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If You Were Told The SEC Had A Busy Year, Would You Believe It?


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On August 7, 2018, Elon Musk infamously tweeted "Am considering taking Tesla private at $420. Funding secured." The stock soared before it was ultimately revealed to be a complete lie. Musk got off relatively easily. He ended up paying a $40 million fine, had to step down as Tesla’s Chairman and was required to have controls and procedures put in place to oversee his communications.

Ever since Musk's tweet, faith in the U.S. Securities and Exchange Commission has deteriorated among investors. While hardly a new belief, the consensus seems to be that you can get away with doing whatever you want and pay a small price if you're in a position of power or wealth.

Despite this general consensus, the SEC appears to be pretty busy going after white-collar criminals, according to research from New York University and Cornerstone Research that analyzed the SEC’s annual report.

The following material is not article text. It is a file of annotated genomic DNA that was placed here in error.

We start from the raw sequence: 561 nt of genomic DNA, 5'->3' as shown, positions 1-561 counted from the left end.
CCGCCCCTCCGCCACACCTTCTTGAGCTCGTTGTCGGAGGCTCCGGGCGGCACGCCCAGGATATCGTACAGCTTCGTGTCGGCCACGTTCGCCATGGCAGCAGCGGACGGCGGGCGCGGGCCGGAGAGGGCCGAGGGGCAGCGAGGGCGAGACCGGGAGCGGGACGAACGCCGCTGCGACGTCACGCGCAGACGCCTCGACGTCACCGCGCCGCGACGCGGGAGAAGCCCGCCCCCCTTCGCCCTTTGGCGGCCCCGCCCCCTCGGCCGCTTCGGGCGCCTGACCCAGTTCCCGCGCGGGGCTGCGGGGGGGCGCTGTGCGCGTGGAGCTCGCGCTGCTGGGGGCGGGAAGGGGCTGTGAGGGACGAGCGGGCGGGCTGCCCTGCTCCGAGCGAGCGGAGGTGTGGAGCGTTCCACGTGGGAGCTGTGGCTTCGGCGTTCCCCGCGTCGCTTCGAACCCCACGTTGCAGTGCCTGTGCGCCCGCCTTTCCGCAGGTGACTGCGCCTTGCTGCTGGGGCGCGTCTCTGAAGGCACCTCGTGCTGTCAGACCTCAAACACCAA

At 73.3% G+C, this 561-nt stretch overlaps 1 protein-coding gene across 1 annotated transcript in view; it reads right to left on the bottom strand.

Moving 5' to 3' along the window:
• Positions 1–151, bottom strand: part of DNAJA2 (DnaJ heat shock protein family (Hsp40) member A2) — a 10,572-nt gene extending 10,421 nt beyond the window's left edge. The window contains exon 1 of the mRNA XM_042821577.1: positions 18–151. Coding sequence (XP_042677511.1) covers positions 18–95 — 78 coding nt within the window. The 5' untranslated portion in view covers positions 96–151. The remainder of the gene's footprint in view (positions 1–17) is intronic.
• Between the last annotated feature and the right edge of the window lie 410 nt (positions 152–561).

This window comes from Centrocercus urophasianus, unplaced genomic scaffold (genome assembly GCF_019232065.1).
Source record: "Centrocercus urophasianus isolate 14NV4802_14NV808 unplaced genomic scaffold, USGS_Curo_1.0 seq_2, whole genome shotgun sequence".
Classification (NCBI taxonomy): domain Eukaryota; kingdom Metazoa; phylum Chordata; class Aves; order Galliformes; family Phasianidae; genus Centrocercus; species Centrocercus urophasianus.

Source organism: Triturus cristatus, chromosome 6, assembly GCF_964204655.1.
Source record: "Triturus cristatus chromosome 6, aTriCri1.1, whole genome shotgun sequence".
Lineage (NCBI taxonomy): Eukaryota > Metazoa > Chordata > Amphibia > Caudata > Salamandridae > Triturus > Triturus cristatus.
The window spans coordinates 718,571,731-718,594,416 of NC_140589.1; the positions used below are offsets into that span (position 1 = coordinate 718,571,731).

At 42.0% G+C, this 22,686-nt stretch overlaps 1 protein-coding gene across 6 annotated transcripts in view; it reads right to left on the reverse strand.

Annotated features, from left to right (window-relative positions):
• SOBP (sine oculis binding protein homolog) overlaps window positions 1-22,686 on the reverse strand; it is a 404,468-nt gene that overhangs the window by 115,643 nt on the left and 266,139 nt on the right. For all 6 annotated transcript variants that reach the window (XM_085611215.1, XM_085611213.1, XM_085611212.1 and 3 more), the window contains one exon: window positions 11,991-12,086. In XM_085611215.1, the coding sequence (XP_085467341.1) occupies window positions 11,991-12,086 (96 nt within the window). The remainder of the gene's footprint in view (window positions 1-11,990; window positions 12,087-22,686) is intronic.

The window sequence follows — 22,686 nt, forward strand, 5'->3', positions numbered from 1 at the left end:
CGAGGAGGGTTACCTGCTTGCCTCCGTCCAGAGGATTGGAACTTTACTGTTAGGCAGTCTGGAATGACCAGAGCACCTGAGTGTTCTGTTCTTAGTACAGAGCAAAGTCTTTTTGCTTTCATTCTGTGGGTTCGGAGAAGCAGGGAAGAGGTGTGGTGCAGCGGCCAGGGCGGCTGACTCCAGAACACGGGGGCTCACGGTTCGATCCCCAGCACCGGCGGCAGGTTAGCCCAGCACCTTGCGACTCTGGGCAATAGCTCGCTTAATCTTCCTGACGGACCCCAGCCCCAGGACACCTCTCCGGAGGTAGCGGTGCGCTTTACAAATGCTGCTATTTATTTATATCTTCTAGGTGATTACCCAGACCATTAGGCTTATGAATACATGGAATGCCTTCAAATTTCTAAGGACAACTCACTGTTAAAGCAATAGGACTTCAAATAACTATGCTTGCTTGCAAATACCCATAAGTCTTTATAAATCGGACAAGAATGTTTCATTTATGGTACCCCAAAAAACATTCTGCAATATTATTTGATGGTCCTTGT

The SEC initiated a total of 526 cases against private and public companies during the most recent fiscal year, the highest level since 2016. 95 of these new cases, or 18% of the total, were against publicly traded companies and their subsidiaries. While it's surprising to see their share so low, it's still the largest annual total in the ten years the report has been produced.


Possibly in a sign that gurus on finance Twitter are not reliable investment managers, the SEC reported for the first time that 'Investment Adviser/Investment Company' was the most common allegation type, with 37% of the total.


This is consistent with SEC Chairman Jay Clayton's main focus since taking the job in 2017 of "furthering the interests of America’s Main Street investors." While the fiasco surrounding Musk's tweets and the daily, vicious market moves on "hopes of a trade deal" would signal otherwise, we digress. In a sign the actions brought by the SEC are more rigorous, the agency saw 76% of defendants cooperate, a record high percentage. Total monetary settlements through fines and disgorgements for the fiscal year amounted to $4.3 billion, with $1.5 billion coming from publicly traded companies and their subsidiaries. That's an increase from $3.9 billion during the previous fiscal year, with $1 billion coming from Woodbridge Group for running a Ponzi scheme targeting retail investors.